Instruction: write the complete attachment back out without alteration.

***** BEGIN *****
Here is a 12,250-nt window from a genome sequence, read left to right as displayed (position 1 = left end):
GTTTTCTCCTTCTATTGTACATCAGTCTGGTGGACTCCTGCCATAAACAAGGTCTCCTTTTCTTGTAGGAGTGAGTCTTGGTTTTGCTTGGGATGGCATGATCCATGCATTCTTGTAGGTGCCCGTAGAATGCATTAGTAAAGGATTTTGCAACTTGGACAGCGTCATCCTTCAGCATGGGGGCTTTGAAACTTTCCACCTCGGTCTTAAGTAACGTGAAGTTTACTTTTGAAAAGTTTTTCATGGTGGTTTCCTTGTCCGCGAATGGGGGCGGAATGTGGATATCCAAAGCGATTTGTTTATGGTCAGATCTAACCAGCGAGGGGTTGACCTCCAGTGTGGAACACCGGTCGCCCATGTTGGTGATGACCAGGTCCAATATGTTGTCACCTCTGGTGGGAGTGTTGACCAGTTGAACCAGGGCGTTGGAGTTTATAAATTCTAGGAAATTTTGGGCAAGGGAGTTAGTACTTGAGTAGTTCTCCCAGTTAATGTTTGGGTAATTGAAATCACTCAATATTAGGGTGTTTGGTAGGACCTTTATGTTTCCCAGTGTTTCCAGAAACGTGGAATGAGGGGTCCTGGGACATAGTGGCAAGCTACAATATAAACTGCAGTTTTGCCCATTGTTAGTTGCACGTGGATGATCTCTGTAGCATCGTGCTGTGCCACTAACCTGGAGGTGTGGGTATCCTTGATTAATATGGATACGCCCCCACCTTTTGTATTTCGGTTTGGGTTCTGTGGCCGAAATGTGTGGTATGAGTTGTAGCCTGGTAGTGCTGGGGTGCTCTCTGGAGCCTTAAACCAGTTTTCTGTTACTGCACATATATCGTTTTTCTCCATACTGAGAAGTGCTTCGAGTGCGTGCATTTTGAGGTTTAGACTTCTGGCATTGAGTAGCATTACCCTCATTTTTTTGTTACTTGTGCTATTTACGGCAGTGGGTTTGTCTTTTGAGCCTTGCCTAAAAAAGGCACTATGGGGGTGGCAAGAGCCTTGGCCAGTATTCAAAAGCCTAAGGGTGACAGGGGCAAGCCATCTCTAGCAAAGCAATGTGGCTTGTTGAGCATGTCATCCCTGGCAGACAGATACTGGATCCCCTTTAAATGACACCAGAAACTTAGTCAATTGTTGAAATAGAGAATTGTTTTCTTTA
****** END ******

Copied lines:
Here is a 12,250-nt window from a genome sequence, read left to right as displayed (position 1 = left end):
GTTTTCTCCTTCTATTGTACATCAGTCTGGTGGACTCCTGCCATAAACAAGGTCTCCTTTTCTTGTAGGAGTGAGTCTTGGTTTTGCTTGGGATGGCATGATCCATGCATTCTTGTAGGTGCCCGTAGAATGCATTAGTAAAGGATTTTGCAACTTGGACAGCGTCATCCTTCAGCATGGGGGCTTTGAAACTTTCCACCTCGGTCTTAAGTAACGTGAAGTTTACTTTTGAAAAGTTTTTCATGGTGGTTTCCTTGTCCGCGAATGGGGGCGGAATGTGGATATCCAAAGCGATTTGTTTATGGTCAGATCTAACCAGCGAGGGGTTGACCTCCAGTGTGGAACACCGGTCGCCCATGTTGGTGATGACCAGGTCCAATATGTTGTCACCTCTGGTGGGAGTGTTGACCAGTTGAACCAGGGCGTTGGAGTTTATAAATTCTAGGAAATTTTGGGCAAGGGAGTTAGTACTTGAGTAGTTCTCCCAGTTAATGTTTGGGTAATTGAAATCACTCAATATTAGGGTGTTTGGTAGGACCTTTATGTTTCCCAGTGTTTCCAGAAACGTGGAATGAGGGGTCCTGGGACATAGTGGCAAGCTACAATATAAACTGCAGTTTTGCCCATTGTTAGTTGCACGTGGATGATCTCTGTAGCATCGTGCTGTGCCACTAACCTGGAGGTGTGGGTATCCTTGATTAATATGGATACGCCCCCACCTTTTGTATTTCGGTTTGGGTTCTGTGGCCGAAATGTGTGGTATGAGTTGTAGCCTGGTAGTGCTGGGGTGCTCTCTGGAGCCTTAAACCAGTTTTCTGTTACTGCACATATATCGTTTTTCTCCATACTGAGAAGTGCTTCGAGTGCGTGCATTTTGAGGTTTAGACTTCTGGCATTGAGTAGCATTACCCTCATTTTTTTGTTACTTGTGCTATTTACGGCAGTGGGTTTGTCTTTTGAGCCTTGCCTAAAAAAGGCACTATGGGGGTGGCAAGAGCCTTGGCCAGTATTCAAAAGCCTAAGGGTGACAGGGGCAAGCCATCTCTAGCAAAGCAATGTGGCTTGTTGAGCATGTCATCCCTGGCAGACAGATACTGGATCCCCTTTAAATGACACCAGAAACTTAGTCAATTGTTGAAATAGAGAATTGTTTTCTTTA